Hamilton, ON – Hamilton City Council has approved a Water, Wastewater and Stormwater Rate budget for 2023, which supports a 6.49 per cent combined rate increase and targets infrastructure renewal, regulatory compliance and investment in the future of the water, wastewater and stormwater systems.

The City of Hamilton has the second oldest water system in Canada, and one of the oldest sewage systems in the nation.

The average resident’s bill in 2023 will be $877.30 for a household consuming 200 cubic metres of water annually, representing an increase of $53.45 annually.

  • Total 2023 operating budget of $108.5 million (10.3 per cent increase from 2022)
  • The 2023 capital budget of $255.3 million includes $107.3 million in Wastewater, $116.7 million in Water and $31.3 million in Stormwater investments
  • Total 10-year forecast capital program is $3.27 billion
  • Eight new full-time positions in response to regulatory changes, capital impacts and to maintain service levels
  • Increasing investments based on poor asset condition, growth and development, environmental stewardship, and climate change resilience
  • Supports maintenance and needed updates to aging infrastructure such as the Woodward Water Treatment Plant, the Dundas and Woodward Wastewater Treatment Plants and the massive network of pipes, pumping stations, stormwater ponds and other critical components
  • Reflects significant inflationary increases to the cost of chemicals, energy and equipment, and materials needed to maintain these critical community services

Like other municipalities, the City of Hamilton is taking steps to mitigate the impacts of climate change and extreme weather events resulting in flooding and wastewater being discharged into Hamilton Harbour from combined sewer overflow tanks, elevated lake levels, frozen water service pipes and algal blooms which can threaten our drinking water. Hamilton’s combined sewage discharges into Hamilton Harbour are a result of a significant portion of the system containing combined stormwater and sewage pipes, which was the standard when the system was built more than 100 years ago but is no longer being constructed.

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Members of the public interested in the City’s 2023 budget process can monitor the City’s website for budget-focused GIC meetings, which are streamed via the City’s website, the City’s YouTube channel or via https://cable14.com.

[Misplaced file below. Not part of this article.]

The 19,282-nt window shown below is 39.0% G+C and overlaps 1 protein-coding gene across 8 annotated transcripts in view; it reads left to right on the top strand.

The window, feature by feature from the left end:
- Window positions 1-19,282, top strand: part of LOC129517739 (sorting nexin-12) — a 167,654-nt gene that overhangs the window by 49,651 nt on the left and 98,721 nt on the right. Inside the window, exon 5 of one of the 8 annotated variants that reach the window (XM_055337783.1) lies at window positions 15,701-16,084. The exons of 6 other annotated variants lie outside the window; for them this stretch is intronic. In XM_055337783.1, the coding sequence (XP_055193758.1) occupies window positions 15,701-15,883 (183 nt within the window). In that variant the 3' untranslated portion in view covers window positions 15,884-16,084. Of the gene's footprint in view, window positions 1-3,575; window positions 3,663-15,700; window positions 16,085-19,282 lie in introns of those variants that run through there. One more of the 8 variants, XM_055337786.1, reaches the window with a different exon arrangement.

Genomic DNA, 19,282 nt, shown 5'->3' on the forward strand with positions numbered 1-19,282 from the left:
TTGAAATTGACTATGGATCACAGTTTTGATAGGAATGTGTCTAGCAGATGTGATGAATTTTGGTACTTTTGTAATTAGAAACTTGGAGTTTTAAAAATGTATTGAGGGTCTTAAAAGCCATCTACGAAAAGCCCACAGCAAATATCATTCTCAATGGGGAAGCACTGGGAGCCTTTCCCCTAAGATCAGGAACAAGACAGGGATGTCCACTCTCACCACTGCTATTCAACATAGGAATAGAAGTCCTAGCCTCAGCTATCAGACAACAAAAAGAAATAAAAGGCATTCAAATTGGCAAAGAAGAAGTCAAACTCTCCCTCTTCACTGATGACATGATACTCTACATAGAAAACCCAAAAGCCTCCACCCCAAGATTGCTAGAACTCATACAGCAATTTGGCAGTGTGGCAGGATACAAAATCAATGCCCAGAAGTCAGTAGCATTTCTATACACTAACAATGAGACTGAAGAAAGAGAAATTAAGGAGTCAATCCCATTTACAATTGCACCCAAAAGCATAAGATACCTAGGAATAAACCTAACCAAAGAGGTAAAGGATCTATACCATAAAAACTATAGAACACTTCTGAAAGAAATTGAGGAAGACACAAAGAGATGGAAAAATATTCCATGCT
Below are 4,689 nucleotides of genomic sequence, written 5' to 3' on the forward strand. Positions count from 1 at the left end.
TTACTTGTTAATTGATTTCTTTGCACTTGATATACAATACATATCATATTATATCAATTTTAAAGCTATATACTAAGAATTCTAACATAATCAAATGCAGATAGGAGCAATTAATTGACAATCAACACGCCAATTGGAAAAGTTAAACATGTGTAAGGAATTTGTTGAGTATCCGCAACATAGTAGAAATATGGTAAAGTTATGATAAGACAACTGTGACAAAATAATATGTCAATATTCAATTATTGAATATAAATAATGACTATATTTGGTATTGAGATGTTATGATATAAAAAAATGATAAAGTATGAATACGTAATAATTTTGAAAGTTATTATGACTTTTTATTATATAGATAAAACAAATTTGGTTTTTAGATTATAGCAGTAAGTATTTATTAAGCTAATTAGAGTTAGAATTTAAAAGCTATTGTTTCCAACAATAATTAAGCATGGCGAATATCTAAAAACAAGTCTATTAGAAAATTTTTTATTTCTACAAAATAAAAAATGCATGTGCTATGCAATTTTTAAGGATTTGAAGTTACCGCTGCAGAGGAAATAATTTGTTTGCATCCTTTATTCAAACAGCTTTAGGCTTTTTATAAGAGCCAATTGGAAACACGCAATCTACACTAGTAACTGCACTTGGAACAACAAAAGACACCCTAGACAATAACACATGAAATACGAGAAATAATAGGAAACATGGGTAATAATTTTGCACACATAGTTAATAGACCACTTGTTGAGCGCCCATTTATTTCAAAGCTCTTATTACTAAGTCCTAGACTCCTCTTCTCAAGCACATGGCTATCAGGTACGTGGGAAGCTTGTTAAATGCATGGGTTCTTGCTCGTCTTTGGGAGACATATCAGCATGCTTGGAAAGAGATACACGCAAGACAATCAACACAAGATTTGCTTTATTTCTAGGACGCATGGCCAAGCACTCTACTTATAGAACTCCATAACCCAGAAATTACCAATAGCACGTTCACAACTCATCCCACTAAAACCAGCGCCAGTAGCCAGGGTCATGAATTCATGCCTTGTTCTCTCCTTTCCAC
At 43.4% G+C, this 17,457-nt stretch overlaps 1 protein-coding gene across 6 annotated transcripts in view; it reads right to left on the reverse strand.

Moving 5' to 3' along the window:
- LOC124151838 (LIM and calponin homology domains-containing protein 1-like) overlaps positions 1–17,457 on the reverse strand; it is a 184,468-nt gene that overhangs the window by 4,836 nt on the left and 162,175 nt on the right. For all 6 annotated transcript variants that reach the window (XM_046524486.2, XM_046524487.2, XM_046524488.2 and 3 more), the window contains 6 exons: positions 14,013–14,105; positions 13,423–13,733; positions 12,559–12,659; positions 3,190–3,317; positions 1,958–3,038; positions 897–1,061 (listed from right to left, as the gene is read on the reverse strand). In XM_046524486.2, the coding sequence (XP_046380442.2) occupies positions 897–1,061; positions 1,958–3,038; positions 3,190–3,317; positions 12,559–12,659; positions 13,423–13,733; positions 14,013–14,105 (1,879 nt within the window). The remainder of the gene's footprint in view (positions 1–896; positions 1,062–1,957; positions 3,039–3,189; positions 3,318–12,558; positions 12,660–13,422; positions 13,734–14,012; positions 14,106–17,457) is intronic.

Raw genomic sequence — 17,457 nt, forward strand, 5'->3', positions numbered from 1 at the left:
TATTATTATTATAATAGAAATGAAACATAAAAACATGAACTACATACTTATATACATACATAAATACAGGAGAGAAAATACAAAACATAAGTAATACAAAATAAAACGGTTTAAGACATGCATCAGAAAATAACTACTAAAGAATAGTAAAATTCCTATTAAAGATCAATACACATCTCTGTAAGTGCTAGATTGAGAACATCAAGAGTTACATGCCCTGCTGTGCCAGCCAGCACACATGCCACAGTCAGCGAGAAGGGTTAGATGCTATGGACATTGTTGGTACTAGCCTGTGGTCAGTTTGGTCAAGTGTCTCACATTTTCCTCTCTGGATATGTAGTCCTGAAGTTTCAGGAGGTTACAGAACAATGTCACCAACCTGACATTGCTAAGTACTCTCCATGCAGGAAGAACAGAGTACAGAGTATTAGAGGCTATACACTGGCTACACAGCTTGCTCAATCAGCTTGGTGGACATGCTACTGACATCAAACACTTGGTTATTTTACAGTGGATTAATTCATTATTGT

Quick Facts

Summary of Hamilton’s water services and infrastructure:

  • Water supply, distribution, support services and infrastructure management with $4.25 billion of water assets
  • Four communal well systems: Carlisle, Freelton, Greensville, Lynden
  • 2,129 kilometres of watermains
  • Day-to-day operations and maintenance of 13,891 fire hydrants, 21 water pumping stations, 13 underground water reservoirs and seven water towers
  • 75.92 billion litres of water treated through the Woodward water treatment plant (2022 end of year projection)
  • 240 watermain breaks repaired (2022 end of year projection)

Summary of Hamilton’s wastewater services and infrastructure:

  • Wastewater treatment, collection, support services and infrastructure management with $7.25 billion of wastewater assets
  • Nine combined sewer overflow tanks
  • 70 wastewater pumping stations
  • 48,500 maintenance holes
  • 1,268 kilometres of sanitary sewer pipe and 573 kilometres of combined sewer pipe
  • 104.55 billion litres of wastewater treated at two wastewater treatment plants (2022 end of year projection)

Summary of Hamilton’s stormwater services and infrastructure:

  • Stormwater treatment, collection, support services and infrastructure management with $3.14 billion of stormwater assets
  • 59 wet stormwater ponds and 61 dry stormwater ponds
  • 1,278 kilometres of storm sewer pipes
  • 145 kilometres of watercourses and 57 kilometres of municipal drains
  • Seven wetlands and 630 metres of shoreline assets at 29 locations
  • Two stormwater pumping stations
  • 1.84 billion litres of stormwater storage capacity
Hamilton has one of the most complex water and wastewater systems in the province which comes with a unique set of challenges. This budget balances the need to invest in infrastructure upgrades, improving the City’s environmental stewardship and climate change mitigation efforts while continuing to provide essential drinking water, wastewater and stormwater services to our community with a focus on value. – Carlyle Khan, General Manager, Public Works 

Hamilton Water is committed to our core mission of providing safe drinking water to water users and the effective treatment of wastewater and stormwater before returning it to the environment. We continue to do so while facing the same challenges many others are facing – inflation and supply chain issues resulting in increased costs and a strict regulatory environment.” – Nick Winters, Director, Hamilton Water

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